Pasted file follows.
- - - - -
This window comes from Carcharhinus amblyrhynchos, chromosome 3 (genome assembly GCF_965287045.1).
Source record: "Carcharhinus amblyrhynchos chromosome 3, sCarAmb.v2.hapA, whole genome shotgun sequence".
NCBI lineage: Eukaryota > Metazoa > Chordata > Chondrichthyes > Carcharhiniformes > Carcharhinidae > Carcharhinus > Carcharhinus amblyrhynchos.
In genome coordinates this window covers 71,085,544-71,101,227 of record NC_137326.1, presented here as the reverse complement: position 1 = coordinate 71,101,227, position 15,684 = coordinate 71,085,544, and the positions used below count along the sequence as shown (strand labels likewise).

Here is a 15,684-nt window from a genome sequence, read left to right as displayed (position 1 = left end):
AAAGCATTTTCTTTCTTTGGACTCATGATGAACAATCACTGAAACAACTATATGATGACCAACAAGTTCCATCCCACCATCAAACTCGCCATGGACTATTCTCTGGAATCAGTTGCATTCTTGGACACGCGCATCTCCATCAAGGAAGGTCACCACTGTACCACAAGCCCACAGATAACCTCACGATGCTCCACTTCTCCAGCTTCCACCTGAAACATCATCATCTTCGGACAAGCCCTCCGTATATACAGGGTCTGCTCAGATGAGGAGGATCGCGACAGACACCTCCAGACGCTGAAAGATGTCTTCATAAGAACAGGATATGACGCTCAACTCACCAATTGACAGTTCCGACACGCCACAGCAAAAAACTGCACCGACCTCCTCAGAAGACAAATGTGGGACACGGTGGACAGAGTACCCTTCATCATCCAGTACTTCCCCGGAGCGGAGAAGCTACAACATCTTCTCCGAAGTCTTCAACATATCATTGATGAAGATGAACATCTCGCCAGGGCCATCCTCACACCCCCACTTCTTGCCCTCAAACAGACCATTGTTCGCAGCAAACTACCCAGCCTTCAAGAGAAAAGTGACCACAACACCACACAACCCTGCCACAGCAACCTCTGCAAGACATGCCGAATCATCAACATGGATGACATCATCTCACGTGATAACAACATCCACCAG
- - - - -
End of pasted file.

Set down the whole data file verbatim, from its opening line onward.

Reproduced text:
This window comes from Carcharhinus amblyrhynchos, chromosome 3 (genome assembly GCF_965287045.1).
Source record: "Carcharhinus amblyrhynchos chromosome 3, sCarAmb.v2.hapA, whole genome shotgun sequence".
NCBI lineage: Eukaryota > Metazoa > Chordata > Chondrichthyes > Carcharhiniformes > Carcharhinidae > Carcharhinus > Carcharhinus amblyrhynchos.
In genome coordinates this window covers 71,085,544-71,101,227 of record NC_137326.1, presented here as the reverse complement: position 1 = coordinate 71,101,227, position 15,684 = coordinate 71,085,544, and the positions used below count along the sequence as shown (strand labels likewise).

Here is a 15,684-nt window from a genome sequence, read left to right as displayed (position 1 = left end):
AAAGCATTTTCTTTCTTTGGACTCATGATGAACAATCACTGAAACAACTATATGATGACCAACAAGTTCCATCCCACCATCAAACTCGCCATGGACTATTCTCTGGAATCAGTTGCATTCTTGGACACGCGCATCTCCATCAAGGAAGGTCACCACTGTACCACAAGCCCACAGATAACCTCACGATGCTCCACTTCTCCAGCTTCCACCTGAAACATCATCATCTTCGGACAAGCCCTCCGTATATACAGGGTCTGCTCAGATGAGGAGGATCGCGACAGACACCTCCAGACGCTGAAAGATGTCTTCATAAGAACAGGATATGACGCTCAACTCACCAATTGACAGTTCCGACACGCCACAGCAAAAAACTGCACCGACCTCCTCAGAAGACAAATGTGGGACACGGTGGACAGAGTACCCTTCATCATCCAGTACTTCCCCGGAGCGGAGAAGCTACAACATCTTCTCCGAAGTCTTCAACATATCATTGATGAAGATGAACATCTCGCCAGGGCCATCCTCACACCCCCACTTCTTGCCCTCAAACAGACCATTGTTCGCAGCAAACTACCCAGCCTTCAAGAGAAAAGTGACCACAACACCACACAACCCTGCCACAGCAACCTCTGCAAGACATGCCGAATCATCAACATGGATGACATCATCTCACGTGATAACAACATCCACCAG